A man becomes curious about why so many foxes are moving into the city. That’s the starting point of ‘Foxes’ an intriguing story by Stephen Connolly, this month’s featured writer.
Born in Canada, Stephen grew up in Scotland and South Africa. His short stories have been published in various magazines, anthologies and broadcast on local radio. His stage and radio scripts have been performed at the New Venture Theatre, Brighton, the Alma Tavern Bristol, the Actors Guild in London and on the Bath, Salisbury and Stroud Fringes.
In 2015 Stephen graduated with an MA in Scriptwriting for Film, Theatre, Radio and TV from Bath Spa University. His radio play ‘Sky Pilots’ was joint winner of the BBC Solent Radio Playwrights competition and was broadcast on BBC Radio Solent in April 2018. This was followed by ‘The Destiny of Shoes,’ broadcast by Off the Rock Productions in 2019.
His first full length stage play ‘Parzival’ was selected by Bristol Old Vic for the Open Session Writers program for a year of support and development. It will be produced in the Weston Studio Theatre in Spring 2020.
To read more stories go to somewhere-else-writers.org
By Stephen Connolly
I was sitting at my desk, thinking whose turn it was to make
coffee, when I saw the Fox. Seriously, a Fox. Trotting along the
pavement outside, tongue lolling out. Smiling. No signs of fear,
no sense of being pursued. It crossed the road at the lights and
disappeared round the corner. Nobody else noticed it, not even the
people on the pavement. Maybe they just didn’t care. Or even
recognise it for what it was.
I’d never thought about foxes, much. I’d see one now and again.
Late at night, sometimes. Heading to the 7/11 for milk, I’d see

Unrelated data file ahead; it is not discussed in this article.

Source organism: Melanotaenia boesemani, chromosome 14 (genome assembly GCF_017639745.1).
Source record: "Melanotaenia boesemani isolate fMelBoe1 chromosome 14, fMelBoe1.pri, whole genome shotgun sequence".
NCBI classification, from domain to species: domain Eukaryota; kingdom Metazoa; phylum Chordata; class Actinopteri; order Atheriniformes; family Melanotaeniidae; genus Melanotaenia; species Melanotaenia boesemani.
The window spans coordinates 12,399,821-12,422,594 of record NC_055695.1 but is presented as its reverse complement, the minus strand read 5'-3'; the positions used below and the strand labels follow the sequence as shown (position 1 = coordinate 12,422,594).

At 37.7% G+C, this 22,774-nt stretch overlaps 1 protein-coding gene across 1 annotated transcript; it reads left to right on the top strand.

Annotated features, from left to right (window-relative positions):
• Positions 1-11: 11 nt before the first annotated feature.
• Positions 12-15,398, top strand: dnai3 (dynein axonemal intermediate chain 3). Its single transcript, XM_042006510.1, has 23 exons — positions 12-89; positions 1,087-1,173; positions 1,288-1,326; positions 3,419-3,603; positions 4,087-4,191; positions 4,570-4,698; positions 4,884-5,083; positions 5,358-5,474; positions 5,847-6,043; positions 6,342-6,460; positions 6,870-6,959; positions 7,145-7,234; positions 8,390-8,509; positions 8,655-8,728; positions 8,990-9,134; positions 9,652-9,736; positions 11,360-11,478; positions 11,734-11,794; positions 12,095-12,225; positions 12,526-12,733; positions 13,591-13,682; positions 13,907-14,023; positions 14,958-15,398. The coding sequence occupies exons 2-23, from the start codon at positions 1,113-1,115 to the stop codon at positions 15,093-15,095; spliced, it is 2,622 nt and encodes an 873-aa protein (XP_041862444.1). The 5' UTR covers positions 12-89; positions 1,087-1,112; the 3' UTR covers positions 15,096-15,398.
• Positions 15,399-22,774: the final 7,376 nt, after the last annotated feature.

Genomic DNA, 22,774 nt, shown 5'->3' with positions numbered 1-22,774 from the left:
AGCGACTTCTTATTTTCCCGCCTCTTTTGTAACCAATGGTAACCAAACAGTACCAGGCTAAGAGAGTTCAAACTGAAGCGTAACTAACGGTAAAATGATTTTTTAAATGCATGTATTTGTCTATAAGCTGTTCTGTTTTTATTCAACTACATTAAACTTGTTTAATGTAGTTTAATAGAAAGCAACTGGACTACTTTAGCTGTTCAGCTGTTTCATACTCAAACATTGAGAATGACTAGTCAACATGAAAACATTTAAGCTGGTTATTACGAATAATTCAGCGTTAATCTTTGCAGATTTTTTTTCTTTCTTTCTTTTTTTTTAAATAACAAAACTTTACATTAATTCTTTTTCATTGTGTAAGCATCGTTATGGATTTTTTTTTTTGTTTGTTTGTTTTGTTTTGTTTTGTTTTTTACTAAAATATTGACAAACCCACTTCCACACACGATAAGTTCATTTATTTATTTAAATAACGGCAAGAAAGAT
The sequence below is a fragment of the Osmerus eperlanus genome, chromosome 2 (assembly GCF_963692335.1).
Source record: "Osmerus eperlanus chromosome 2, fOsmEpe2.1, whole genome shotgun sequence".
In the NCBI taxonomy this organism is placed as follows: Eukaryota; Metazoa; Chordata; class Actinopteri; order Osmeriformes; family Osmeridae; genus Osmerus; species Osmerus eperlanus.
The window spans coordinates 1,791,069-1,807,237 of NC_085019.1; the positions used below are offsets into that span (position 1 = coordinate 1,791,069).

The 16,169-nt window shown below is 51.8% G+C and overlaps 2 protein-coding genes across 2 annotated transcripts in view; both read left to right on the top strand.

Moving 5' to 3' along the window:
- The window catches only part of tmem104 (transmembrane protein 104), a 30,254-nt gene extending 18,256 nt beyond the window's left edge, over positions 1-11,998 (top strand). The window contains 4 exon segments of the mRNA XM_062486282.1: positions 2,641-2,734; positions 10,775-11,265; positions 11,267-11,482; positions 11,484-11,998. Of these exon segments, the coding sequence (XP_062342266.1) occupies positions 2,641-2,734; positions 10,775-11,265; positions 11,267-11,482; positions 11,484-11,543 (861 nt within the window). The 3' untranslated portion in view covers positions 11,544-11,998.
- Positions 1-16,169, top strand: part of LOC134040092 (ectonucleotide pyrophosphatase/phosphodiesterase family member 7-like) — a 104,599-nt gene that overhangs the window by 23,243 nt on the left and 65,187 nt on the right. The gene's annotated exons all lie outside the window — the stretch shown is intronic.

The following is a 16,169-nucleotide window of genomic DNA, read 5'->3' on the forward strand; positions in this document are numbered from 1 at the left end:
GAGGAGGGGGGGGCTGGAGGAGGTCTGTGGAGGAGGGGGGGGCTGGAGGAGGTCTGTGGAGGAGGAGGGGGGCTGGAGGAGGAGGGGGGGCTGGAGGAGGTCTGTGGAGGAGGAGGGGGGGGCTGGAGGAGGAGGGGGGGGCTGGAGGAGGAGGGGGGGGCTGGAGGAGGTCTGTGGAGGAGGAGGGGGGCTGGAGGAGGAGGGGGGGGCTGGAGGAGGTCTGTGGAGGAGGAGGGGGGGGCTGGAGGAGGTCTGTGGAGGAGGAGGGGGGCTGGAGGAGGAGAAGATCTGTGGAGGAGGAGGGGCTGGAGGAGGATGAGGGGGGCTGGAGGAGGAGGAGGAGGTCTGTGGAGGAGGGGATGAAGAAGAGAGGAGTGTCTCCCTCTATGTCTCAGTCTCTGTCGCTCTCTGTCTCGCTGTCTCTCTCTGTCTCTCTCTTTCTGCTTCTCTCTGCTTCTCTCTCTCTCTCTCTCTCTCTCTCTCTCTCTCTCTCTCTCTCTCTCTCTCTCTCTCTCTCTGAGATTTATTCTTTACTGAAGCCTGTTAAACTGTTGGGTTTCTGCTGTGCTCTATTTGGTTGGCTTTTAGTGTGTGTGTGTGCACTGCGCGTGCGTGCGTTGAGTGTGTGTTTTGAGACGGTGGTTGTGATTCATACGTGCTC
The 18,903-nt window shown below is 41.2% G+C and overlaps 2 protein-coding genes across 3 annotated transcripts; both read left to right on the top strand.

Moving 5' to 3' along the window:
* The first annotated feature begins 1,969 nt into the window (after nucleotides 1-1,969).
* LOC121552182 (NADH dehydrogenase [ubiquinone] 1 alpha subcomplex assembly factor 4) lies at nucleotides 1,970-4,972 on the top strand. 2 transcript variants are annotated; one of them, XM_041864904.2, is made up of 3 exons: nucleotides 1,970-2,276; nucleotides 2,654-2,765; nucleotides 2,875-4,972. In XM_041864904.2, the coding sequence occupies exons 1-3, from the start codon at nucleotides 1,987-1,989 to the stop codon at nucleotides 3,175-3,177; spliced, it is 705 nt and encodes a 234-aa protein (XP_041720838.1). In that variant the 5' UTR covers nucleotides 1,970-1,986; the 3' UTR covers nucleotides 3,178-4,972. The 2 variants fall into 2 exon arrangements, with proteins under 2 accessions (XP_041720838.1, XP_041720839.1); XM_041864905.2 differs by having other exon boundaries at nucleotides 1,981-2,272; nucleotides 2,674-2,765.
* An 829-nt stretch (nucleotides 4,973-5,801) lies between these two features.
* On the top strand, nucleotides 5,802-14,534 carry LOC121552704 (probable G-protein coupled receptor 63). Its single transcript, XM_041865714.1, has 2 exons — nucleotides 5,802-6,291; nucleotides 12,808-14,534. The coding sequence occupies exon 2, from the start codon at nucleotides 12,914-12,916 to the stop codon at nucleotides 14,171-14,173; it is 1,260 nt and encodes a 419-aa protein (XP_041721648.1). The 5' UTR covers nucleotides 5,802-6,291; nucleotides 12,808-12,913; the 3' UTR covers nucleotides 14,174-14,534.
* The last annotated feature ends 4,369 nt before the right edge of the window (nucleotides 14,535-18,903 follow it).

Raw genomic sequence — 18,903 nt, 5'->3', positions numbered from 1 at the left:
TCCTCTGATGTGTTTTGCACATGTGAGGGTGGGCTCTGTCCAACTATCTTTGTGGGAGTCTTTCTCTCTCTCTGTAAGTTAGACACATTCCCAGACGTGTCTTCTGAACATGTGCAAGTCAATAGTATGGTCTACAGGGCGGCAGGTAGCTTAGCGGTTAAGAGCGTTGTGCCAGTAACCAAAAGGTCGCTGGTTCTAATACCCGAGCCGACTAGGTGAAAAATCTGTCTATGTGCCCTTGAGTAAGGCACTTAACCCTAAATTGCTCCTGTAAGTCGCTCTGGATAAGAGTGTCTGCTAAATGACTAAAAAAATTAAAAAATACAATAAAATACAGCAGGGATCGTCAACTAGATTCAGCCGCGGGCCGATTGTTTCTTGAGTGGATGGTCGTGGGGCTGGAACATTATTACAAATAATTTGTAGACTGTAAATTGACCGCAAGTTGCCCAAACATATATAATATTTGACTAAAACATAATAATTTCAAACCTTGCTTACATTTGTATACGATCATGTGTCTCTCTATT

these eyes reflecting car headlights. Dog I’d think. Until I saw
the bushy tail. Or during the day, walking to the station, a heap
of dirty orange fur lying on a road where they’d misjudged the
I started keeping track, almost as a joke. One behind the Kebab
shop down from the flat. Two in the park, eyeing kids on the
swings. Three tearing cardboard out of that skip in the station
car park. And once I’d started looking I saw them everywhere.
Behind the council offices, in that bus shelter opposite the
laundrette, down on the wasteland by the dual carriageway. Rolling
around in the supermarket carpark.
I admit, I did get a little obsessed. Did I really see one in
the library, staring out at me from non-fiction? Surely I dreamt
With the first one there was a jolt. Genetic maybe, a hunter-gatherer’s learned response to a predator. In fairy tales foxes are not to be taken lightly. A kind of pocket wolf.
But I’ve got used to them. When I see one sitting quietly near
the door, as the train rattles into the city centre, my only
thought is: do you get a special status? Like a guide dog?
There’s a lot more around than there used to be, have you
noticed? What do they do here? How long is it going to be before
they’re holding down jobs, paying taxes, running for mayor?!
And it makes me think: when did I last leave the city? I mean, really left it, got in a car and drove until the city was far behind me. Out to that grey, wet place, where fields live. What does it look like now? And what are they doing there to drive all these intelligent creatures away to the city? There’s people queuing at the 7/11. Maybe – just maybe, after all these weeks – they’ve finally got some milk